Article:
The Perfect Deer
The Massachusetts shotgun season for whitetail deer opened Monday morning with the legal shooting hour being thirty minutes before sunrise. Since the sun rose at 6:58 a.m. that meant that the magic time was 6:28. Our hunting group of eight hardy souls had already enjoyed a breakfast of French toast and told a number of stories, some of them true. The plan on opening morning is always to take stands at first light and maintain them until 9 a.m. Since deer are active at dawn and dusk as they move from feeding to resting areas, that is a time to watch trails for deer moving naturally or disturbed by other hunters.
This writer had not done anything near the amount of pre-season scouting that is normally undertaken and one jaunt had not produced much recent sign. When discussing where we were going, another hunter offered a stand he was not using and I took him up on his offer. So as the woods began to wake up my butt was sitting sixteen feet in the air watching and waiting.
It was cold, under 20 degrees before dawn, but with today’s clothing and the juices flowing, it was comfortable sitting with my eyes scanning 360 degrees looking and listening for a deer. After about an hour, a movement directly behind me caught my eye and it was a deer moving parallel to me in the thick brush about a hundred yards away. Even with the scope, it was hard to tell if the white over the deer’s head was the lining of an ear or antlers but it was slowly walking towards an opening. Then, with the deer behind some small pines, movement stopped and the waiting game began. After a couple minutes, I decided to try a couple of grunts with a grunt call and see if the deer would get curious. No response. After a couple more minutes, it was my guess that the deer had walked away towards the other stand. Using the Garmin RINO radio that is the stock in trade for deer hunters, I pressed the talk-to-play and whispered “There is a deer between us”.
Immediately, the deer stepped out into the overgrown skidder road where I had walked in and stared right in my direction and then walked quartering away. Mounting the Remington 1100, I pushed off the safety and grunted twice with my voice. The deer, now clearly a legal buck, stopped and when the crosshairs were lined up the shot rang out and the deer took off like greased lightning.
My father, an excellent shooter, taught me to remember the sight picture when the shot was taken and it had been right where I wanted it to be. Then came the wait. A radio call asked what had happened and I reported that I was heading to see. The sign was clear that the deer was well hit and was down stone dead about a hundred yards away. Best of all, it was only a short drag to where we could drive the truck. The field dressing revealed that the shot had hit the heart and lungs; a quick kill with no wasted venison. The three pointer weighed 120 pounds on Grrr Gear’s scales.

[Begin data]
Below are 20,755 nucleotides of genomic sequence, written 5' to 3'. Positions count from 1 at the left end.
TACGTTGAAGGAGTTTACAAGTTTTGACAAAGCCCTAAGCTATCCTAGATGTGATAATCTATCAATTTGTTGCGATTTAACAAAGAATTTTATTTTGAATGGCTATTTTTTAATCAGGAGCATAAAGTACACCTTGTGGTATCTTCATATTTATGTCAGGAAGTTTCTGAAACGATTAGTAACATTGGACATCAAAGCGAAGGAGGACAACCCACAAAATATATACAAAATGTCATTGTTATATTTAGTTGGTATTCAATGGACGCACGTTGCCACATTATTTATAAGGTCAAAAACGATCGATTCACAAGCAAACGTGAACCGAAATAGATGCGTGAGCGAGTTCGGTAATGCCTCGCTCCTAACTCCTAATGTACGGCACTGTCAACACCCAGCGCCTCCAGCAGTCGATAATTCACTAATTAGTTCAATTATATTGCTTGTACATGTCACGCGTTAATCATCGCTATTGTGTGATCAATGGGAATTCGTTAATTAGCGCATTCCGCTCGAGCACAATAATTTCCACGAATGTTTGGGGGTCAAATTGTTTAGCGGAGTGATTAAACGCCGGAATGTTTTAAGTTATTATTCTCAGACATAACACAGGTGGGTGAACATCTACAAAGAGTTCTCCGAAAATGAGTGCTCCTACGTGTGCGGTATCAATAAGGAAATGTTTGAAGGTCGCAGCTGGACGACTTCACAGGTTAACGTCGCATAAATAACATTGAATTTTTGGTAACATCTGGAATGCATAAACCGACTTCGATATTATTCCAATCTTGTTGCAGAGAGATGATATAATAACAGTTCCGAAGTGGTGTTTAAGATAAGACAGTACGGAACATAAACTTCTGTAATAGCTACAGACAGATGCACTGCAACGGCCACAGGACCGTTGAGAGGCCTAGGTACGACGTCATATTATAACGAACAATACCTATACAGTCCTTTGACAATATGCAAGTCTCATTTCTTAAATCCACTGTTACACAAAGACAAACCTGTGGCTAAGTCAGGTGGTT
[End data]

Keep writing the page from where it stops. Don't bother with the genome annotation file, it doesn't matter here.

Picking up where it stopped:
Thinking back, my first deer was an identical three-pointer almost fifty years ago in Stoddard, New Hampshire. Like many young boys, I would dream about getting a deer and, believe it or not, those deer were three point bucks. To date, I have taken over ten similar yearling bucks sporting three point racks. Maybe I should have dreamt about eight pointers!
In Massachusetts, you get two buck tags with your license so I hunted the rest of Monday and will be back at it today. Local reports seem to indicate that the deer are healthy and kill totals are close to average. When you consider the influencing factors the totals are positive. With the extremely hard winter with deep snow and high kill last season, combined with the lack of snow cover, that is telling. Snow is the XFactor. It puts more hunters in the woods and snow makes everyone a better hunter as it provides “real time” information on deer activity. Opening day and Saturdays many deer are taken because they are moved into a hunter by other hunters. Most of us would be hard pressed to take a deer without external factors. I will be the first to admit that this deer, like many others, was taken with “a little help from my friends”. It was not me who placed the stand or scouted the location but we all exchange information and work together.
After bagging my deer, the rest of my day was spent as a “dog” or driver who moved through the cover trying to move deer to my fellow hunters. We did see some deer and twice hunters without doe tags were able to watch antlerless deer walk by in easy range. Oh well!
Massachusetts 2016 licenses are now on sale. They make a great Christmas gift.